Feature Thousand Words

Spotlight: Mamma Mia! – Cinema’s most maniacal matriarchs (part 2)


As a continuation to our cover feature on Maniacal Matriarchs in Issue 7 of The Big Picture magazine, Emma Simmonds looks at more memorable movie mothers who exert unholy influence over their offspring.

Harold and Maude (1971)
Dir. Hal Ashby


Bud Cort, Vivian Pickles and Ellen Geer

When we first see Mrs Chasen (Vivian Pickles) she is reacting to the apparent suicide of her son (Bud Cort) with disturbing nonchalance. It quickly emerges, however, that staging mock suicides is, in fact, a macabre hobby of Harold’s. As he hangs from the noose, fake blood dripping from his mouth, she tells him curtly, ‘Dinner at eight, Harold, and do try and be a little more vivacious.’ An uptight society lady, driven to distraction by Harold’s antics, Mrs Chasen makes for a perfect comic foil. She repeatedly attempts to whip the idiosyncratic Harold into a more conventional shape – by signing him up with a dating agency, replacing his hearse with a sports car, enlisting him in the army – and is largely oblivious to the futility of her efforts. Perhaps it is no coincidence, given the absence of motherly compassion and understanding on offer, that Harold finds companionship, and eventually romance, with a significantly older woman, Ruth Gordon’s cheerful kleptomaniac, Maude.

Throw Momma from the Train (1987)
Dir. Danny DeVito


Anne Ramsey

Professor Larry Donner (Billy Crystal) ia consumed by ill will toward his vainglorious ex-wife and, worse, is suffering from writer’s block. His student, Owen Lift (Danny DeVito), is a middle-aged man desperate to extricate himself from the clutches of his wicked mother. Larry’s advice on Owen’s murder story plants a seed; one trip to see Strangers on a Train later and the ‘criss-cross’ murder exchange narrative is established. Owen’s mother is played by Anne Ramsey, already the stuff of children’s nightmares after her terrifying appearance as another monstrous mumbling mother, Mama Fratelli, in The Goonies. Here, as there, she is a gnarled, hunched, paranoid and irritable creature whose barely coherent commands (“Move it, fat boy!”) and endless belittling (‘You’re sat there typing again like a fat little pigeon’) are infrequently interspersed with slurred sentimentality. With a ferocity that belies her physical rigidity, she’s a grotesque and yet still plausible creation.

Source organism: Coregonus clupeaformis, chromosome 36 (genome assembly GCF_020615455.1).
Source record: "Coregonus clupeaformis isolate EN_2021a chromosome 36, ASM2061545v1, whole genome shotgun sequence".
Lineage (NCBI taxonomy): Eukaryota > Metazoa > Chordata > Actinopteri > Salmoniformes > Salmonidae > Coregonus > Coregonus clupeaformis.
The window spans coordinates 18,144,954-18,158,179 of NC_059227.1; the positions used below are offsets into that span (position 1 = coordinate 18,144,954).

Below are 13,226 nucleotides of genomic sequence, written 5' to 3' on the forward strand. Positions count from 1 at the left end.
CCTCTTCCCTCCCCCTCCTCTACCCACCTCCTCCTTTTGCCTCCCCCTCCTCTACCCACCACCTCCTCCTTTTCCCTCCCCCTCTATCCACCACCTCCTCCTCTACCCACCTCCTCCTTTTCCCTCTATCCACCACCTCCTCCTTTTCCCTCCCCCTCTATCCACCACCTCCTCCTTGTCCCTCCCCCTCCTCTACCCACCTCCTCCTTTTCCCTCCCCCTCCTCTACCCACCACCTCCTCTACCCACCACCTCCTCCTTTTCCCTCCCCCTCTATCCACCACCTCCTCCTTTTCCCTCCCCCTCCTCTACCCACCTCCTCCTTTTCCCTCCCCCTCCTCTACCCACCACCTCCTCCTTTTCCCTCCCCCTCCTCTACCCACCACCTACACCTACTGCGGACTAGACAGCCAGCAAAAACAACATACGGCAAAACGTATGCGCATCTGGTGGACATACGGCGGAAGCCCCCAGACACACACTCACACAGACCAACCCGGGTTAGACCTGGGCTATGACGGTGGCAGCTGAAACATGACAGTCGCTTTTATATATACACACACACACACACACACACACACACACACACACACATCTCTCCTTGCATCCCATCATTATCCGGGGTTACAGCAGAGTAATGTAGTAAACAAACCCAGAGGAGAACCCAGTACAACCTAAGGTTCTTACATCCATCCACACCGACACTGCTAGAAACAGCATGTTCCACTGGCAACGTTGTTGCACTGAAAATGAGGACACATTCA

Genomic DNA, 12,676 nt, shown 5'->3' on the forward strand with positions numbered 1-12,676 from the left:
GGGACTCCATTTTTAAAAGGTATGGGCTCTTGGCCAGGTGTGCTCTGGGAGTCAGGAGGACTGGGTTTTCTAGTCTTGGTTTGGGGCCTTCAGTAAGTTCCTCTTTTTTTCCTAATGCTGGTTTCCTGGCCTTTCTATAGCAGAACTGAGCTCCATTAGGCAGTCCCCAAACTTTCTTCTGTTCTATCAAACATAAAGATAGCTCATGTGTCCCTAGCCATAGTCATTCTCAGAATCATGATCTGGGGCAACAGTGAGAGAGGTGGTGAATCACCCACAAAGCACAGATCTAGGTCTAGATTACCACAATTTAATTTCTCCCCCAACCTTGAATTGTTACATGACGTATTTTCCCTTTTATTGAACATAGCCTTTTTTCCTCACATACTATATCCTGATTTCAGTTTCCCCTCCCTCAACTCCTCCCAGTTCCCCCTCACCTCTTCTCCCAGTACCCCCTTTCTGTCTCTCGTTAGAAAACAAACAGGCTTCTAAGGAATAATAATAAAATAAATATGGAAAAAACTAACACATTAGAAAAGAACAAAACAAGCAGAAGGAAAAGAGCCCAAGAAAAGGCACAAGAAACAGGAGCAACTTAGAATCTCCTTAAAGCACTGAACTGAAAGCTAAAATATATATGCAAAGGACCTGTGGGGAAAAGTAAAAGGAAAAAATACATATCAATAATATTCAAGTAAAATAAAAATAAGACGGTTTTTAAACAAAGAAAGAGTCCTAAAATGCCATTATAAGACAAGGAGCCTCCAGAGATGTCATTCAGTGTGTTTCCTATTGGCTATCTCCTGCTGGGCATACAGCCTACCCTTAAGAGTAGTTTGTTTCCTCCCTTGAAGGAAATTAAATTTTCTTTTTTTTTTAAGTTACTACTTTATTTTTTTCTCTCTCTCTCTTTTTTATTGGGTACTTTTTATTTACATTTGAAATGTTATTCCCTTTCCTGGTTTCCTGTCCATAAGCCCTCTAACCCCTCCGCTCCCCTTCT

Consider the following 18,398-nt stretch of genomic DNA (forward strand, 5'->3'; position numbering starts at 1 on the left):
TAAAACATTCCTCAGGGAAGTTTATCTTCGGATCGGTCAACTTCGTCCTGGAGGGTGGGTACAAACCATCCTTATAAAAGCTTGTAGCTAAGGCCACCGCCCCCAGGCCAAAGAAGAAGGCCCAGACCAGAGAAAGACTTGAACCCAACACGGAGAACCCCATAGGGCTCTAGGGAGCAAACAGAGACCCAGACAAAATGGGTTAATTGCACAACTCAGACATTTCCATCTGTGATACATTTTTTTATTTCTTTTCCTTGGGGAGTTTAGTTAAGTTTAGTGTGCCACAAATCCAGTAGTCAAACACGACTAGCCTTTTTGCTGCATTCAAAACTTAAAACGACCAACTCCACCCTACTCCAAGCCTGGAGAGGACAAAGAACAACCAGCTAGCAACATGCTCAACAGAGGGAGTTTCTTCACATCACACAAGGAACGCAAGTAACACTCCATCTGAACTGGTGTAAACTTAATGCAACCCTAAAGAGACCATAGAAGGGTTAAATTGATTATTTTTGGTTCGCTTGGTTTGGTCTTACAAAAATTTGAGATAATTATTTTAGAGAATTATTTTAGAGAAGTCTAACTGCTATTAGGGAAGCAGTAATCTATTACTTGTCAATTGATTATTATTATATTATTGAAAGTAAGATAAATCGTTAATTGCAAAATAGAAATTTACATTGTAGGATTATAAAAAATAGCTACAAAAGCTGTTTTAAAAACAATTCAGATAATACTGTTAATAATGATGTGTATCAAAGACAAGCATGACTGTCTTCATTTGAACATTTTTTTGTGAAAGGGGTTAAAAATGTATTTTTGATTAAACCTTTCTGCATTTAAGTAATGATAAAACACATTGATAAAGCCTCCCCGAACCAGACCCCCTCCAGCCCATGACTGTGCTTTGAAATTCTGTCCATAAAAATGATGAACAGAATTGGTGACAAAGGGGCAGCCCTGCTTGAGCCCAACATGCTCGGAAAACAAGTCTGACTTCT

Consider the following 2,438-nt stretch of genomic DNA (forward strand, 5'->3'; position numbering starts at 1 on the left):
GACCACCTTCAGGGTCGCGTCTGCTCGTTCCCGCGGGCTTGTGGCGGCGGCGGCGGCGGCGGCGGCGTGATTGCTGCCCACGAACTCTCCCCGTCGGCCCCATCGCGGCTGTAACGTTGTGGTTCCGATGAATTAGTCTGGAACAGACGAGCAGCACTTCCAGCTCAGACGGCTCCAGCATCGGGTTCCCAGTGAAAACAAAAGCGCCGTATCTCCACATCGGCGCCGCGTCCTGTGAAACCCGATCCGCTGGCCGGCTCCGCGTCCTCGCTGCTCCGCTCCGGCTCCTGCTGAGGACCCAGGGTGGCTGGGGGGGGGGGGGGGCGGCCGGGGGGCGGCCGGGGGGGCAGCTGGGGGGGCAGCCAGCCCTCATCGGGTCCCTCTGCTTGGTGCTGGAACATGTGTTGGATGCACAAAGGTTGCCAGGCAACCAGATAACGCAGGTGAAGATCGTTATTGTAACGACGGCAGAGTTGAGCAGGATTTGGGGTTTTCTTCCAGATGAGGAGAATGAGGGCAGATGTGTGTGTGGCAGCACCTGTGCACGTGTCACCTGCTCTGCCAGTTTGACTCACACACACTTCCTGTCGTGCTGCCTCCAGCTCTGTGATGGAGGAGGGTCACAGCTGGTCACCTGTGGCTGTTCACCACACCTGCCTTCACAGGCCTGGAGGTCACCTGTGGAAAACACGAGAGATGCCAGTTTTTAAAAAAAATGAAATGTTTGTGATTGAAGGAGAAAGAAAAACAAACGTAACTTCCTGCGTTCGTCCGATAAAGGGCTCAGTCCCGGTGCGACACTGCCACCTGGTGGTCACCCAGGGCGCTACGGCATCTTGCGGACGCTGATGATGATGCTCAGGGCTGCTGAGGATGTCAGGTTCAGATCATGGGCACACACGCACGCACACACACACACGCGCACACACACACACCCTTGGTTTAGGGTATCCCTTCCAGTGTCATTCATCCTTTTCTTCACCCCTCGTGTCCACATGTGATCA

Stop! Or My Mom Will Shoot (1992)
Dir. Roger Spottiswoode


Sly and Estelle Getty

This ‘odd couple’ caper is a lowbrow look at mother-love, and as cheesy as a Wotsit. Estelle Getty plays Sylvester Stallone’s physically diminutive, but jaw-droppingly overbearing, ‘mom’. A serial embarrassment, compulsive critic and impressive trash-talker (‘His ass was grass and I was the lawnmower’), Mrs Tutti Bomowski packs a pistol, a suitcase devoted to cleaning products and a string of baby pictures. Tutti is a woman with no concept of boundaries, forcing herself into the of her police officer son. (He wakes up to find her pointing a gun at him only for her to deliver the line, ‘Go ahead… make your bed’.) She interferes in his relationship and improbably, yet oh-so-inevitably, partners with him on the job after witnessing a drive-by shooting. Despite his best attempts to shake her, she repeatedly returns to offer her own brand of ‘assistance’ until Sly exclaims, ‘Her love is driving me nuts!’

Read part 1 of this Spotlight feature in the March/April issue of The Big Picture

By Emma Simmonds

Emma Simmonds's interest in the serious contemplation of cinema began aged 10 whilst watching Blue Velvet. With sadistic imagery and Kyle MacLachlan's barnet burnt forever into her tiny impressionable mind, she set forth on a journey to ensure others were corrupted in this same way, starting by studying Film at Kent and following that up with a Postgraduate Certificate in Film Journalism with the BFI/Sight and Sound magazine. A staff writer at Popmatters for the past few years, she has also written for various film festivals. A huge admirer of many of the usual suspects - Hitchcock, Wilder, Godard, Almodovar - her favourite films include Vertigo and His Girl Friday. Yet Ms Simmonds is conversely partial to a bit of maniacal horror, be it The Old Dark House (30s original), Black Sunday, or the mighty Evil Dead 2. She lays her hat down in Camden, London. And watches Buffy. Almost constantly.

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